7. Also, look at the discussion of bona fide needs.
  8. Retreadfed

    Charging with Coverage

    CR, I don't know about today's government "customers," but I spent 24 years in DoD procurement and mischarging to FFP contracts was a significant issue if it could be detected. Detection was a problem because the government does not have the general authority to audit costs incurred on an FFP contract. Shifting costs from cost reimbursement or T&M contracts to an FFP contract, while not usual in my experience, gives a distorted picture of the contractor's ability to control costs and its internal controls. A lack of cost control would be reflected in the contractor's CPARS. A distorted CPARS showing that the contractor is a better performer than it truly is is potentially harmful to the government's interest. Further, if we are talking about CPIF or CPAF contracts, shifting potential overrun costs to an FFP contract can entitle the contractor to receive more fee than they otherwise would. Finally, if there is a follow-on to the FFP contract, the false recording of costs on the predecessor contract can be a justification for a higher price on the follow-on. In short, mischarging to an FFP contract is not a "victimless crime."
  9. Retreadfed

    Charging with Coverage

    As you describe it, it is an illegal act. Intentionally allocating a cost to a cost reimbursement contract to which the cost is not allocable and then submitting a claim for that cost to the government violates the False Claims Act, 31 U.S.C. 3729. It also violates several criminal statutes such as 18 U.S.C. 287, 18 U.S.C. 1001, 18 U.S.C. 1343. The same would apply to a T&M contract if the contractor intentionally claims an hour of labor that was properly allocable to an indirect cost pool as a direct hour of labor. The criminal statutes cited above, all require intent. However, no intent is required to be in violation of the FCA.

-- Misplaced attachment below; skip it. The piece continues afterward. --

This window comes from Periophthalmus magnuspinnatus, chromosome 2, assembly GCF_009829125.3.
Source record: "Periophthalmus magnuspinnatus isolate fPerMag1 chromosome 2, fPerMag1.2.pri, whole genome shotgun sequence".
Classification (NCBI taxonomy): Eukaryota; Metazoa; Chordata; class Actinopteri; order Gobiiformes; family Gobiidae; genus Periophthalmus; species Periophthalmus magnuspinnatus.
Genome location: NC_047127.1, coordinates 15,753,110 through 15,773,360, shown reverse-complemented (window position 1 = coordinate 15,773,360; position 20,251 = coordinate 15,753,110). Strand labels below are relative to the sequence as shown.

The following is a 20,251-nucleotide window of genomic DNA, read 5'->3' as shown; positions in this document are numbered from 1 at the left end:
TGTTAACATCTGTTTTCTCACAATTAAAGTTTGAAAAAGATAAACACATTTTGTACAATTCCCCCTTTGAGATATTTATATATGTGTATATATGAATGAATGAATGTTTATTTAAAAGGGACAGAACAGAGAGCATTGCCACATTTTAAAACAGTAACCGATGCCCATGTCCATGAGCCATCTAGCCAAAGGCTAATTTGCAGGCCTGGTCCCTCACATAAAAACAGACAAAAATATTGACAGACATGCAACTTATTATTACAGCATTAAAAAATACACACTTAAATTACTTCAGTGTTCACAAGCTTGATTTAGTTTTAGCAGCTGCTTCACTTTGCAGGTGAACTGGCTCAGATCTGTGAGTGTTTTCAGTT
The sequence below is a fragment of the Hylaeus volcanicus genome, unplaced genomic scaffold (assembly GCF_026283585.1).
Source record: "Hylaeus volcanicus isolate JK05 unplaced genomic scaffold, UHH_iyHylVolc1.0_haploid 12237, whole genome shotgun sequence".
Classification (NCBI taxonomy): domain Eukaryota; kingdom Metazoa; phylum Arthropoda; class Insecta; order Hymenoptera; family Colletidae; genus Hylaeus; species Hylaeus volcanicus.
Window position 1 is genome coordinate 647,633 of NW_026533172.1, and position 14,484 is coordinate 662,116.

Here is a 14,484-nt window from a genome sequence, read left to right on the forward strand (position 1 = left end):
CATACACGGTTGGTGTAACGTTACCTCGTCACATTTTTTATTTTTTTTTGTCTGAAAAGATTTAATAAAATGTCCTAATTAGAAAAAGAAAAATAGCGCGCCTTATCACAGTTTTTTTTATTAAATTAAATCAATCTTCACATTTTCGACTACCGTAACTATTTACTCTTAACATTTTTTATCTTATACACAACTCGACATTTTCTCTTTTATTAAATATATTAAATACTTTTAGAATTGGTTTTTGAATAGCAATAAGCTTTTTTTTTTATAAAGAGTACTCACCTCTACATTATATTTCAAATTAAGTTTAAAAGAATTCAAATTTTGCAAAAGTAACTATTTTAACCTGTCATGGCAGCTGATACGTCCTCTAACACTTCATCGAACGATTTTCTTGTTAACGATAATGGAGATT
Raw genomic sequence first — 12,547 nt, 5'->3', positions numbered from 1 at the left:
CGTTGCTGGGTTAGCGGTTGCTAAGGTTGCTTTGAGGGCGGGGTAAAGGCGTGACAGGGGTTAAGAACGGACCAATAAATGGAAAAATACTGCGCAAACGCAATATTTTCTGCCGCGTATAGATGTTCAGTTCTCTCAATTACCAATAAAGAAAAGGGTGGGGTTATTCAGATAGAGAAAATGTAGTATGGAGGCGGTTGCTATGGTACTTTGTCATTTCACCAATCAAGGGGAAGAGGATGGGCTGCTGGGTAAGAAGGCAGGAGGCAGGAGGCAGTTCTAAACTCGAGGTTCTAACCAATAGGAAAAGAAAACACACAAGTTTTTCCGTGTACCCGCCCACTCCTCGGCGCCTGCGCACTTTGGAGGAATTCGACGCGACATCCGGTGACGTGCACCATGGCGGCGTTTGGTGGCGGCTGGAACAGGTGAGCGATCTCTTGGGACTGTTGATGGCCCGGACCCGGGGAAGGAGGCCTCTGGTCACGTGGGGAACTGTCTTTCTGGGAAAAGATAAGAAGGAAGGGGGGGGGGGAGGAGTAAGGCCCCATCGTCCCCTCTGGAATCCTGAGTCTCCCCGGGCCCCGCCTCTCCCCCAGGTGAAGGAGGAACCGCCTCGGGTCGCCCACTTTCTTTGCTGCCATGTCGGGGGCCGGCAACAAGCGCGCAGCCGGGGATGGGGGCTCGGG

10. Retreadfed

    Limitation of funds notice requirements

    I agree generally with Neil. However, I am a little fuzzy on why you are asking for additional funding for a CLIN. If the contract is not funded at the CLIN level, why would you need additional funding for a single CLIN if there is adequate funding for the contract as a whole?
  11. We have seen examples of where certain functions of government are moved from Washington to other areas of the country. For example, the Social Security Administration is located in Baltimore. DoD's DFAS was centralized in Columbus, OH, elements of the FBI were moved to West Virginia. Perhaps moving entire agencies out of Washington may not be a good idea in some circumstances, but why it could not be done with others, such as the regulatory agencies such as FCC or FTC, is an open question in my mind. With modern communications capabilities, travel is much less a requirement than it was a few years ago.
  12. Just to clarify, were the SCA clauses in the contract at time of award or were they added with the WD?
  13. Retreadfed

    Contract lines of authority